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Sunday, February 5, 2006

The Rosie Crucian Prayer To God

The Rosie Crucian Prayer To God Cover There is an interesting Rosicrucian prayer included in John Heydon : The holy guide: leading the way to the wonder of the world: (a compleat phisitian) teaching the knowledge of all things, past, present, and to come; viz. of pleasure, long life, health, youth, blessedness, wisdome and virtue; and to cure, change and remedy all diseases in young and old. With Rosie Crucian mediciens, which are verified by a practical examination of principles in the great world, and fitted for the easie Understanding, plain practice, use and benefit of mean capacities... London, printed by T.M. and are to be sold by Thomas Whittlesey at the Globe in Cannor-Street, near London-Stone, and at all other booksellers shops, 1662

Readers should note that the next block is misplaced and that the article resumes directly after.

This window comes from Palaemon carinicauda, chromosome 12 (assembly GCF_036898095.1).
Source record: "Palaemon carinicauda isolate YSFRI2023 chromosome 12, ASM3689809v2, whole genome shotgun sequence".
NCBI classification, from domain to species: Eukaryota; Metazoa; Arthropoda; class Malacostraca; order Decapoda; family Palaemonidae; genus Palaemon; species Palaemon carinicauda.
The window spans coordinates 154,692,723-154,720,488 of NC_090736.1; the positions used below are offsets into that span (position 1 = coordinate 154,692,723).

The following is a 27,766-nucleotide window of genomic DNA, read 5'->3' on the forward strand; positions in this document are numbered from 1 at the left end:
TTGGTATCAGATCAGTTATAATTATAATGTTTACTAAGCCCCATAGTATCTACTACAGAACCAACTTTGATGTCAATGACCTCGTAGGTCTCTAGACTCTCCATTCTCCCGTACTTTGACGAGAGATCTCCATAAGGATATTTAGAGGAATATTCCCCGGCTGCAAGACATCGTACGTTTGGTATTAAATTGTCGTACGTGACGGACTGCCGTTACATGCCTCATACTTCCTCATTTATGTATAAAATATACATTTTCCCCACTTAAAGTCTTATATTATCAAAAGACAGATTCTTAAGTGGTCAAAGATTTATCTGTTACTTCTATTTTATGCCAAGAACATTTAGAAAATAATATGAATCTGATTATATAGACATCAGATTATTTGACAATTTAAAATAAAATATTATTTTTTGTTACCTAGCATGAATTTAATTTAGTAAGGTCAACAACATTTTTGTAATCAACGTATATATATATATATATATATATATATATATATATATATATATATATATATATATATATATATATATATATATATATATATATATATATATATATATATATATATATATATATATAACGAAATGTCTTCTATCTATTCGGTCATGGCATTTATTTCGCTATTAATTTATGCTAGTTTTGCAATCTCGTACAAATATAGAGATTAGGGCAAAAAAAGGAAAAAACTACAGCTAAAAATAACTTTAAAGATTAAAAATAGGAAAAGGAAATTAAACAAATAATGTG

Oh Thou everywhere and good of All, whatever I do, remember, I beseech Thee, that I am but Dust, but as a Vapour sprung from Earth, which even the smallest Breath can scatter; Thou hast given me a Soul, and Laws to govern it; let that Eternal Rule, which thou didst first appoint to sway Man, order me; make me careful to point at thy Glory in all my wayes; and where I cannot rightly know Thee, that not only my understanding, but my ignorance may honour thee.

Thou are All that can be perfect; Thy Revelation hath made me happy; be not angry, O Divine One, O God the most high Creator, if it please thee, suffer these revealed Secrets, Thy Gifts alone, not for my praise, but to thy Glory, to manifest themselves.